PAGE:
- Poster presentation
- Open Access
It is all in your head: a model for cerebral malaria
© Claessens et al; licensee BioMed Central Ltd. 2010
- Published: 16 December 2010
- Cerebral Malaria
- Brain Endothelial Cell
- Endothelial Cell Line
- Infected Erythrocyte
- Microarray Chip
Cerebral malaria is characterised by an accumulation of infected erythrocytes in the microvasculature of the brain. P. falciparum infected erythrocytes have been shown to bind to a Human Brain Endothelial Cell line (HBEC-5i), however, the parasite adhesion ligands necessary to anchor the infected erythrocytes onto HBEC-5i have not been identified. We aimed to identify parasite variant surface antigens that are differentially transcribed after selection for cytoadherence to HBEC-5i.
The P. falciparum laboratory strains 3D7, HB3 and IT/FCR3 were selected using a panning assay for binding to HBEC-5i. In order to analyse their transcriptome using a microarray chip based on the 3D7 genome, variant surface antigens sequences (var/PfEMP1, rif, stevor) were extracted from the sequenced HB3 and IT genomes and added to the 3D7-based microarray chip.
Microarray analysis was carried out on selected and unselected parasites of all three strains. Transcriptome data clearly indicated that the most highly upregulated genes after selection were group A or group A-like var genes, showing 11 to over 100 fold upregulation in selected parasites. The rif gene located head-to-head to the upregulated var gene was also highly expressed. To a lesser extent some exported proteins like RESA-1, PfEMP3 or PHIST family members also showed increased transcription in HBEC-selected parasites (2-3 fold upregulation). Reverse transcriptase-PCR confirmed the upregulation of group A var genes in selected parasites, suggesting that the group A PfEMP1 variants are major candidate ligands for parasite binding to HBEC-5i. These findings are consistent with previous work showing an association between group A var genes and cerebral malaria.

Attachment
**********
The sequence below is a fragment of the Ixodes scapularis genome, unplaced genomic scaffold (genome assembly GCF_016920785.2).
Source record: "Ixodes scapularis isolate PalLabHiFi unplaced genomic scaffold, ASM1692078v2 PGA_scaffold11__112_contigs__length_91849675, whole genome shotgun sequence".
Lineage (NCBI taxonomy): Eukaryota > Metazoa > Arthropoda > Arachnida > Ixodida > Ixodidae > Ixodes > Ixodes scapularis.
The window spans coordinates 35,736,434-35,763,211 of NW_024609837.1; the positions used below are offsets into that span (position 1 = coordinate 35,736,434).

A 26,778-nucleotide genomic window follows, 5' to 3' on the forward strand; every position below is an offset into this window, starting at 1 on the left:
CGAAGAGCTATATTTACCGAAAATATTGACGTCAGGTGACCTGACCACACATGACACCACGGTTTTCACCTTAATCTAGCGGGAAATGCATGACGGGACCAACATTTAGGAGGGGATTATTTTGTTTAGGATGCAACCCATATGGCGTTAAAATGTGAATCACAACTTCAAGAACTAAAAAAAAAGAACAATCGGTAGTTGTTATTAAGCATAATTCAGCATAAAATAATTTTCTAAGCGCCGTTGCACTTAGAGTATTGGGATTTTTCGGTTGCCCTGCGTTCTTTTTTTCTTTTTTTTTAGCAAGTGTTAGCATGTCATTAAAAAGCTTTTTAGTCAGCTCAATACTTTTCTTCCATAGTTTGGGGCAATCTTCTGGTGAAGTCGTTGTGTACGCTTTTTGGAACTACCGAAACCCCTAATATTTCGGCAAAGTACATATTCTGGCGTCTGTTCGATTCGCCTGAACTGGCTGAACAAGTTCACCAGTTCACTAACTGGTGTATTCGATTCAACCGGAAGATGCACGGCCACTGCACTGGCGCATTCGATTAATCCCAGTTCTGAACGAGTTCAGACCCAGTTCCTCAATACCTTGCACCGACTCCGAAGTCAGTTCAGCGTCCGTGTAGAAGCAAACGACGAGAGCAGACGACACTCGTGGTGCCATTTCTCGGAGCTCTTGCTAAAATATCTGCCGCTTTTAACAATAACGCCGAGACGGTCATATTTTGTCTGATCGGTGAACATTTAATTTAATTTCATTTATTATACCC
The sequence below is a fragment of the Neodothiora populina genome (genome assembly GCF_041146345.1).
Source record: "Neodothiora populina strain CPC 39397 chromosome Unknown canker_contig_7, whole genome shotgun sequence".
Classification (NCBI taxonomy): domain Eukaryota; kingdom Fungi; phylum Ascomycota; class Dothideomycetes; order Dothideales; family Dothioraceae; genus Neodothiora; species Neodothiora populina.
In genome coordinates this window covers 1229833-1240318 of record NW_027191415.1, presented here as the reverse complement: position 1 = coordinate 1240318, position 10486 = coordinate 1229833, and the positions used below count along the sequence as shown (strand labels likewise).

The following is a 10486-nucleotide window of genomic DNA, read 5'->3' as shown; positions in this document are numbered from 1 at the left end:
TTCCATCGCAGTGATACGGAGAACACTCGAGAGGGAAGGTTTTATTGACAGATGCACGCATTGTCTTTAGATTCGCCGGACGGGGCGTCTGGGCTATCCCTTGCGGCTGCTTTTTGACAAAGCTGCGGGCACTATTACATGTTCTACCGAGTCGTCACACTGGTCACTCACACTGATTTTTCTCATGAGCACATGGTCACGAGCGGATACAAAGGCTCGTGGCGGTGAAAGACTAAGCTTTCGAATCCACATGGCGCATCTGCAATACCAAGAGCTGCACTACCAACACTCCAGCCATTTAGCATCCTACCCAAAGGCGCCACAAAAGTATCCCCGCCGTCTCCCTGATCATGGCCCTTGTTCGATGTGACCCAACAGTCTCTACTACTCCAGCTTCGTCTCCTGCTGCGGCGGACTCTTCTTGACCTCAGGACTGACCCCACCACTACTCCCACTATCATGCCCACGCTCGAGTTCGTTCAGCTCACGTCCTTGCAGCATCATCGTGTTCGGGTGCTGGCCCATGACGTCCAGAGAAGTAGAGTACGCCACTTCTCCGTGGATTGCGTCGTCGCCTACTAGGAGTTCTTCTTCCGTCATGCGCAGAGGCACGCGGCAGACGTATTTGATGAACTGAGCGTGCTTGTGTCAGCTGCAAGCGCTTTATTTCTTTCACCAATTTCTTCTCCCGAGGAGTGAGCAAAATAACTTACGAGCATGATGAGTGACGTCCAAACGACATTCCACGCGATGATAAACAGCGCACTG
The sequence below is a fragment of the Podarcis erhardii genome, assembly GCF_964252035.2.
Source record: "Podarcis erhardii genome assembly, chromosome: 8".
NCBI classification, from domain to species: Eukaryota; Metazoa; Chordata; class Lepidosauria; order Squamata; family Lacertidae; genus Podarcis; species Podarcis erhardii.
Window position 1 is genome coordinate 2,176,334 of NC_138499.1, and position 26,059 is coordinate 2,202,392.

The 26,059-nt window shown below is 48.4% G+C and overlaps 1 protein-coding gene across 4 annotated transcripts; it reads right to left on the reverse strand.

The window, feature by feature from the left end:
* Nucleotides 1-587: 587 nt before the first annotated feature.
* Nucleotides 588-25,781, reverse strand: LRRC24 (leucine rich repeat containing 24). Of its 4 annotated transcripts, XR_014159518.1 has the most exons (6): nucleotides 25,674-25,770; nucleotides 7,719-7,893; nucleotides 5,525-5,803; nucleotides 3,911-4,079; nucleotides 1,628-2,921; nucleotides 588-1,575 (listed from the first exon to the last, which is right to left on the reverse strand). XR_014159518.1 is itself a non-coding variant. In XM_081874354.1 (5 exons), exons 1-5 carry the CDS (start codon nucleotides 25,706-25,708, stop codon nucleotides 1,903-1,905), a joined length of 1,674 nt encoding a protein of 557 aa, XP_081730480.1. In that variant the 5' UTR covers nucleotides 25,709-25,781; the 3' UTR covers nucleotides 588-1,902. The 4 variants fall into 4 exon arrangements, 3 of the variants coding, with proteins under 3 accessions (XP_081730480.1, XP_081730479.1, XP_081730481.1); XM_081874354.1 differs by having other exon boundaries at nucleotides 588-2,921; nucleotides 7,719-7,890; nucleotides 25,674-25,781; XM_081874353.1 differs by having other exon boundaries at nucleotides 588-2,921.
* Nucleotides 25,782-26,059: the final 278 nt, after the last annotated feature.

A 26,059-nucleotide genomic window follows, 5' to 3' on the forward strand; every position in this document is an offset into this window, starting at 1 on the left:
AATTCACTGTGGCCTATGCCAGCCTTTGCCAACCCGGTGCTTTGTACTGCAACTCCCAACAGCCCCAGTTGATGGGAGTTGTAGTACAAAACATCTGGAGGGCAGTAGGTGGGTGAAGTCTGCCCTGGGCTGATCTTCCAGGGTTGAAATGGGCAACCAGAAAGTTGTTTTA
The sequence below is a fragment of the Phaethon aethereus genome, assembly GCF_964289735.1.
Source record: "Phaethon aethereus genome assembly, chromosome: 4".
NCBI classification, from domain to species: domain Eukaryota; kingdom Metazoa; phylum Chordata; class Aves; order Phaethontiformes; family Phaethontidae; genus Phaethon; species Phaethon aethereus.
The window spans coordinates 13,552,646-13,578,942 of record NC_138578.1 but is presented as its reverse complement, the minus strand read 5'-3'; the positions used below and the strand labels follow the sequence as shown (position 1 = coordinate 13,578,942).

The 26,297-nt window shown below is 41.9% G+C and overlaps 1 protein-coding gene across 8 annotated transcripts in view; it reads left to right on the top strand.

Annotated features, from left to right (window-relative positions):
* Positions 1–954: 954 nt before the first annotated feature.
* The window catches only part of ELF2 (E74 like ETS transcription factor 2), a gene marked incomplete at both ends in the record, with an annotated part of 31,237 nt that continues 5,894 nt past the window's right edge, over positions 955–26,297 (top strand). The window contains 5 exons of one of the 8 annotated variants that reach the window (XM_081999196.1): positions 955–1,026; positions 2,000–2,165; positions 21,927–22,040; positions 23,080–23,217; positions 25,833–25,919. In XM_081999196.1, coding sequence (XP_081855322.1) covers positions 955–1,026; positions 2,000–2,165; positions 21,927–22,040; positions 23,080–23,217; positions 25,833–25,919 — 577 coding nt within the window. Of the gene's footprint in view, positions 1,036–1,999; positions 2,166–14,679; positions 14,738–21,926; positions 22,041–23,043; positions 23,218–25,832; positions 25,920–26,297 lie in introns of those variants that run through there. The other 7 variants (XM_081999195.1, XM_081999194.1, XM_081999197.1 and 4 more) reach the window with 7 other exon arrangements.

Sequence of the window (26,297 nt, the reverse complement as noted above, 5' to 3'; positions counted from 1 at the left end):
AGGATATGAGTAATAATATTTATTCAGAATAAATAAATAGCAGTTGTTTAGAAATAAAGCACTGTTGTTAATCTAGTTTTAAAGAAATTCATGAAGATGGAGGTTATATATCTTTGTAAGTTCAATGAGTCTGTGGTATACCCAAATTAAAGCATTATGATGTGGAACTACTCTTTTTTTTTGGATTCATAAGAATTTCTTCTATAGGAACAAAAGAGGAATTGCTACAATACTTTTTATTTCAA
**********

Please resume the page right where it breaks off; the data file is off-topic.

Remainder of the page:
The HBEC-5i receptors mediating this interaction with infected erythrocytes are currently under investigation.
This article is published under license to BioMed Central Ltd. This is an open access article distributed under the terms of the Creative Commons Attribution License (http://creativecommons.org/licenses/by/2.0), which permits unrestricted use, distribution, and reproduction in any medium, provided the original work is properly cited.